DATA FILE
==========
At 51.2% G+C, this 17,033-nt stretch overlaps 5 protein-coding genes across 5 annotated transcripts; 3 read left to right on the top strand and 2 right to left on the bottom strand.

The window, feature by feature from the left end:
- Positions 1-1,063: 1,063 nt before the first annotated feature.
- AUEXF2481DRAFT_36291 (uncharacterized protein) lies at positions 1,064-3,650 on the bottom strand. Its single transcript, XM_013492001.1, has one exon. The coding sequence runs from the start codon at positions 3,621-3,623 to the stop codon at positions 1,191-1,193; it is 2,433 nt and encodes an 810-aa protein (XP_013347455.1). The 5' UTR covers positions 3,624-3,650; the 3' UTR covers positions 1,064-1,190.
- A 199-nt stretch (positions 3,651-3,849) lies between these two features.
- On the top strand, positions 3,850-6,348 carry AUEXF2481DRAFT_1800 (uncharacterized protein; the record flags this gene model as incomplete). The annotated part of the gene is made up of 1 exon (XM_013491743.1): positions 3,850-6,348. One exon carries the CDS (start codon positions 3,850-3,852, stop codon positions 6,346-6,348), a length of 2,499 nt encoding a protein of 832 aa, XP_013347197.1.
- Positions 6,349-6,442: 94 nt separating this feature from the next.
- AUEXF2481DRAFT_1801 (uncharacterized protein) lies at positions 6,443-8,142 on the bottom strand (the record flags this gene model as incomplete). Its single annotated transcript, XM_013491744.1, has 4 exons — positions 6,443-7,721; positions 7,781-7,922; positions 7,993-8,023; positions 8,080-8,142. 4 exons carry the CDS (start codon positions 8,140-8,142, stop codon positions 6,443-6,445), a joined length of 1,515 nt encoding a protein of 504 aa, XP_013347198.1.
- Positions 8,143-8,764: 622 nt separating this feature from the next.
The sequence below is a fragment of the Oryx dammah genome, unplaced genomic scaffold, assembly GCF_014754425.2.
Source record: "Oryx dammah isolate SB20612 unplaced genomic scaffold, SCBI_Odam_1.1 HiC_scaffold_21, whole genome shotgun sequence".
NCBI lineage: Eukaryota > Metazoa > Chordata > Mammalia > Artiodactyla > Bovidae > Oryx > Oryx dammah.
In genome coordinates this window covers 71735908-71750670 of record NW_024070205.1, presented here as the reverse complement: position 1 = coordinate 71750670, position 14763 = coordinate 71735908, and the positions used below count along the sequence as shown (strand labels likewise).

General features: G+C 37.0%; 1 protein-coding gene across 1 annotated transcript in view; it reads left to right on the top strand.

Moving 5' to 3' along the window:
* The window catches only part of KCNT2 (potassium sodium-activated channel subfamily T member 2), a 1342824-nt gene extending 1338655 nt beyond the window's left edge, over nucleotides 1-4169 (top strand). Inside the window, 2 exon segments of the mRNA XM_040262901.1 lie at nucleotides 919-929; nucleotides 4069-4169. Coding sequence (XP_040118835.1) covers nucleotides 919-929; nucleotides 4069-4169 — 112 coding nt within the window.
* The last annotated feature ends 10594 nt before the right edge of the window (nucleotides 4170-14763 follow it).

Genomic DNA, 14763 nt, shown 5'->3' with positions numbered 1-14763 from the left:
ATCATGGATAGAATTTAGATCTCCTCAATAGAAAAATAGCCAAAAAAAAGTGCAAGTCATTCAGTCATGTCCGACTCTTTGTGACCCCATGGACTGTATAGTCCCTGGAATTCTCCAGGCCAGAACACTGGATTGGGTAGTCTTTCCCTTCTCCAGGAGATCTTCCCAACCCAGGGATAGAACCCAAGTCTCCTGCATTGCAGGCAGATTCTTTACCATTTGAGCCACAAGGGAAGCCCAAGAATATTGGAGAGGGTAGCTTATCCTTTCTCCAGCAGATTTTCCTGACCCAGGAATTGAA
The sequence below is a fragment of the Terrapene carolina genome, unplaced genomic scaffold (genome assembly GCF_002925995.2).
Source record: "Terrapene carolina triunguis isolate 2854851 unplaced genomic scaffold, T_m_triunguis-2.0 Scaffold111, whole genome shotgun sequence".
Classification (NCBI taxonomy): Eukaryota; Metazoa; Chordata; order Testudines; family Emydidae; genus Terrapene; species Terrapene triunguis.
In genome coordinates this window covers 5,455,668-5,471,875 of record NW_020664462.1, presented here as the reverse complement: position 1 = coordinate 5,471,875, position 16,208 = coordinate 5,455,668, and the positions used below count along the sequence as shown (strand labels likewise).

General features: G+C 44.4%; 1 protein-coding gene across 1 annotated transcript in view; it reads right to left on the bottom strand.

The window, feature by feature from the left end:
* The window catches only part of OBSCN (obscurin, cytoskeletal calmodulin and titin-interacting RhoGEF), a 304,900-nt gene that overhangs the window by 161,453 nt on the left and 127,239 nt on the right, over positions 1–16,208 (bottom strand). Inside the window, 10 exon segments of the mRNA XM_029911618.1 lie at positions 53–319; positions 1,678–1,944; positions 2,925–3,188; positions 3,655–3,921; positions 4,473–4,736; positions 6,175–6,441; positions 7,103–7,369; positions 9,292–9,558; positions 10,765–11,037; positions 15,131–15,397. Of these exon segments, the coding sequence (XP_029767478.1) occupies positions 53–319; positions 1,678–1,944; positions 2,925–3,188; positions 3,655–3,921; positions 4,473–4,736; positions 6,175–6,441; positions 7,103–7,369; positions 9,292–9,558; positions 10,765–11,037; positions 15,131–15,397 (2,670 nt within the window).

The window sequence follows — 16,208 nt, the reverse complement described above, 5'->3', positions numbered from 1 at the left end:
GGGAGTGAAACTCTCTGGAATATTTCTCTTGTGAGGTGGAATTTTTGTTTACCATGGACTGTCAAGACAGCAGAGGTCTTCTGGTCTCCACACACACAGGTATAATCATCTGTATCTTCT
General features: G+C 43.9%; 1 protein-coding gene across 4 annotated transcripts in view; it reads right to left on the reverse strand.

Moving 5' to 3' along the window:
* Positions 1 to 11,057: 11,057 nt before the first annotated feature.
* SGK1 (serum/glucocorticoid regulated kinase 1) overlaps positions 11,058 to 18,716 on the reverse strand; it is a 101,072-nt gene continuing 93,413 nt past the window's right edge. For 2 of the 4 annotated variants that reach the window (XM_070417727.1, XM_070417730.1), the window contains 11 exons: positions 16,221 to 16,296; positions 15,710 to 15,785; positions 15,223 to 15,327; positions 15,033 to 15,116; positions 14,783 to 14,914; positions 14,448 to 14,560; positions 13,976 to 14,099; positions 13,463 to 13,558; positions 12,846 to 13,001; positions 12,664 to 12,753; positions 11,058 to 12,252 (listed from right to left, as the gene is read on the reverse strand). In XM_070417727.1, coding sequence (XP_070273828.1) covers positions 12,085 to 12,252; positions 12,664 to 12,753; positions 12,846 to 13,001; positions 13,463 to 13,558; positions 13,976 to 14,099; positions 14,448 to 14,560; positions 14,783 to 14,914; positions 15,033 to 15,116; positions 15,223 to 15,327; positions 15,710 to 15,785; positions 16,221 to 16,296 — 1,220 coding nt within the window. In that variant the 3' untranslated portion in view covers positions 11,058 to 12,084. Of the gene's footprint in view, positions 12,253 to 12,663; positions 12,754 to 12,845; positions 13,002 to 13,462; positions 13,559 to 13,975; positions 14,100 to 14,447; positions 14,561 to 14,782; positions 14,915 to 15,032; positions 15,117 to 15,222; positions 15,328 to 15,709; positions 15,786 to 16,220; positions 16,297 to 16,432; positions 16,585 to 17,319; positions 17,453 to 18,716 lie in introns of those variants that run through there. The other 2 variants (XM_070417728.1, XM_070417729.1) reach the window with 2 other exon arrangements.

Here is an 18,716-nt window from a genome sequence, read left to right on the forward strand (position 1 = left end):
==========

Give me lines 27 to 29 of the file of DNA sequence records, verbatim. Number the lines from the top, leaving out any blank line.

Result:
The window sequence follows — 16,208 nt, the reverse complement described above, 5'->3', positions numbered from 1 at the left end:
GGGAGTGAAACTCTCTGGAATATTTCTCTTGTGAGGTGGAATTTTTGTTTACCATGGACTGTCAAGACAGCAGAGGTCTTCTGGTCTCCACACACACAGGTATAATCATCTGTATCTTCT
General features: G+C 43.9%; 1 protein-coding gene across 4 annotated transcripts in view; it reads right to left on the reverse strand.